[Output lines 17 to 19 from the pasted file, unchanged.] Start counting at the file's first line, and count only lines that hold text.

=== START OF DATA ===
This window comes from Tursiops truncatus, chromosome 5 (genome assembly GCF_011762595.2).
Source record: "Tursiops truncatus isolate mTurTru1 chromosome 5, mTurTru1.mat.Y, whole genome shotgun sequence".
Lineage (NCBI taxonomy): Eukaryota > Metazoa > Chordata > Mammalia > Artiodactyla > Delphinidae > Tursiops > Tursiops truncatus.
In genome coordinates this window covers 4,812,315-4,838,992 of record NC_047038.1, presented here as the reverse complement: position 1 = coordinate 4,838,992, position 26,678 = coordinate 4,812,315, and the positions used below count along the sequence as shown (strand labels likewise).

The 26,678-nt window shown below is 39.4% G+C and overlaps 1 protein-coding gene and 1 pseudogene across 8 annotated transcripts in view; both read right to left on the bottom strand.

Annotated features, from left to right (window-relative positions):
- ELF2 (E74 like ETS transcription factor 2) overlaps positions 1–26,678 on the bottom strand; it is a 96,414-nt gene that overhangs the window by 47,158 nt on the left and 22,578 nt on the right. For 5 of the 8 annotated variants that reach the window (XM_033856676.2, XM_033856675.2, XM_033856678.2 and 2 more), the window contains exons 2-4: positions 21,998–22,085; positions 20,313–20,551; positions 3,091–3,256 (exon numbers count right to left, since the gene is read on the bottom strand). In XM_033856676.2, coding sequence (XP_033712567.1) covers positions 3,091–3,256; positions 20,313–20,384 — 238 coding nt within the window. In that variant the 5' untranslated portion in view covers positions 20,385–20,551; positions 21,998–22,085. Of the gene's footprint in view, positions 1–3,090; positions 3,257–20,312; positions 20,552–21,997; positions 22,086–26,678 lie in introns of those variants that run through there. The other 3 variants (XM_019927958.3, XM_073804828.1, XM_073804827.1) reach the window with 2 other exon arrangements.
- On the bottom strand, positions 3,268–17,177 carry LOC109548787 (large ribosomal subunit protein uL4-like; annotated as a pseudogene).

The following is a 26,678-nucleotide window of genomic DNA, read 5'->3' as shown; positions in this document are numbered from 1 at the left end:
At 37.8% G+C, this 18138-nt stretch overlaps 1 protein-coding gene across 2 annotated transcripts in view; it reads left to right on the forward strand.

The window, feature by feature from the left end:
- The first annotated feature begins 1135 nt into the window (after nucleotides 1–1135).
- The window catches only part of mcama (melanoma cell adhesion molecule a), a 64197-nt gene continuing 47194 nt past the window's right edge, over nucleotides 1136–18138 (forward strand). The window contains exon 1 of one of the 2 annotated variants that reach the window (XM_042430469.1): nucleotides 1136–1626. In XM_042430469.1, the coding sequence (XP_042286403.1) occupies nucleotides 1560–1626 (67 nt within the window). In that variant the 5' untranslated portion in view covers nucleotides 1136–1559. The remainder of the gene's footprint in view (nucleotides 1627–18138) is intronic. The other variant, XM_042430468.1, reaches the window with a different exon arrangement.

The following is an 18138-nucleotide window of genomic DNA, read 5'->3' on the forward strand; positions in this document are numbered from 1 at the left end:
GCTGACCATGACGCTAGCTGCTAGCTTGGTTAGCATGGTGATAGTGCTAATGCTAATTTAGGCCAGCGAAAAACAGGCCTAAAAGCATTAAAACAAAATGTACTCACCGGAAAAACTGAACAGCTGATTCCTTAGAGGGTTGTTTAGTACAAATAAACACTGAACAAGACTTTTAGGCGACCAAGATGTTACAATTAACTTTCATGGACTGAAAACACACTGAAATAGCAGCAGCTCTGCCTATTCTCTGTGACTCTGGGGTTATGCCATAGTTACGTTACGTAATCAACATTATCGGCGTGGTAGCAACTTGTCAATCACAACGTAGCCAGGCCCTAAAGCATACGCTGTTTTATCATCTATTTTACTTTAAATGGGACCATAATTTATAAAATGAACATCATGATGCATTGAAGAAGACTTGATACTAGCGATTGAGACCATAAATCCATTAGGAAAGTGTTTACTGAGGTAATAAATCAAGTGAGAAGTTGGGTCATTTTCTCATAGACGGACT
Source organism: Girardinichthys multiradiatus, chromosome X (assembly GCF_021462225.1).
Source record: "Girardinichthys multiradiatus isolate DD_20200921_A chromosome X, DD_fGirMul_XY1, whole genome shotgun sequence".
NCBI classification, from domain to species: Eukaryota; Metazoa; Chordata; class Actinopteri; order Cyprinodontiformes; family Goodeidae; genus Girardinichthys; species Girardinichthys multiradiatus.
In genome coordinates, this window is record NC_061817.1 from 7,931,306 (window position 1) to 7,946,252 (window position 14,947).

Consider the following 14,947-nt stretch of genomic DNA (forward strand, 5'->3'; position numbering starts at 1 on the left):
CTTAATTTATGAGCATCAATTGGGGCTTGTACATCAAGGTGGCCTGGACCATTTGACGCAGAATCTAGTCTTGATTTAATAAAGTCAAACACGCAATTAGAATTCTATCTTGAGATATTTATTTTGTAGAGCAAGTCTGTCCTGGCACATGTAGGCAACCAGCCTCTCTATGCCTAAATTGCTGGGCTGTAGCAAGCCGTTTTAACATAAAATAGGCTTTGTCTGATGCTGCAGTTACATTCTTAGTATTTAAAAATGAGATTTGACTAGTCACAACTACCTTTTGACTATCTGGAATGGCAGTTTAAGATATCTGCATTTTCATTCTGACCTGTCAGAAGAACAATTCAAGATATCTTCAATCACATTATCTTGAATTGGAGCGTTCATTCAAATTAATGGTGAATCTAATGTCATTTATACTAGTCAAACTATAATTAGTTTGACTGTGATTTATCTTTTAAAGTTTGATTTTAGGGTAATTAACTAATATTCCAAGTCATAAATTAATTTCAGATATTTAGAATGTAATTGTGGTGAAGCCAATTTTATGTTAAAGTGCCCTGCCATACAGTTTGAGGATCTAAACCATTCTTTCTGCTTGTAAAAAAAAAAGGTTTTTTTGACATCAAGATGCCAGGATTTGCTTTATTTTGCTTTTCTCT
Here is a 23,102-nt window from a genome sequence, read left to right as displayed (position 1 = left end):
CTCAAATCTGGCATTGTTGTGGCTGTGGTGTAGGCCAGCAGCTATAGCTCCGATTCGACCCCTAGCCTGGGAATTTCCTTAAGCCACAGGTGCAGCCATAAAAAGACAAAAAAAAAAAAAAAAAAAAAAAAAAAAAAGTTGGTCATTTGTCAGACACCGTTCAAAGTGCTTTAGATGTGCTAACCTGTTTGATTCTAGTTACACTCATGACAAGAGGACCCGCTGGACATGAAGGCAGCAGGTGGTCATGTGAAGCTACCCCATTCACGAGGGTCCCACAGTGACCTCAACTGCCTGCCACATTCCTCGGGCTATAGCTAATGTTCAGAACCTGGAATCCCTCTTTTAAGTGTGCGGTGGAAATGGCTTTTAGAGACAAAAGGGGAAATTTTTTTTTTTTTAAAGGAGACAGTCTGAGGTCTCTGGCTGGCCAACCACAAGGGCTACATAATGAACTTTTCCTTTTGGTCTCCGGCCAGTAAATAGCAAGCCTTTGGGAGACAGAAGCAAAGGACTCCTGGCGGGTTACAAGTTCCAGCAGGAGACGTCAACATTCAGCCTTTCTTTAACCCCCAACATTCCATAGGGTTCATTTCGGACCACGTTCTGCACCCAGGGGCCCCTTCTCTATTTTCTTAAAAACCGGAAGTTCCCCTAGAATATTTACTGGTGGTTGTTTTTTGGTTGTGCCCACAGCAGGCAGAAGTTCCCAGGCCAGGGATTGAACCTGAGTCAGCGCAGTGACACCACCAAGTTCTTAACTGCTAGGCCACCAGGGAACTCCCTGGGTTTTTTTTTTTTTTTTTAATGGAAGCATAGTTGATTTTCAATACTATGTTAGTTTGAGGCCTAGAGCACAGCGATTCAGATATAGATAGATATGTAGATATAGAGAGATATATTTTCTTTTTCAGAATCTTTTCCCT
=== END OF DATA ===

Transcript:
Source record: "Girardinichthys multiradiatus isolate DD_20200921_A chromosome X, DD_fGirMul_XY1, whole genome shotgun sequence".
NCBI classification, from domain to species: Eukaryota; Metazoa; Chordata; class Actinopteri; order Cyprinodontiformes; family Goodeidae; genus Girardinichthys; species Girardinichthys multiradiatus.
In genome coordinates, this window is record NC_061817.1 from 7,931,306 (window position 1) to 7,946,252 (window position 14,947).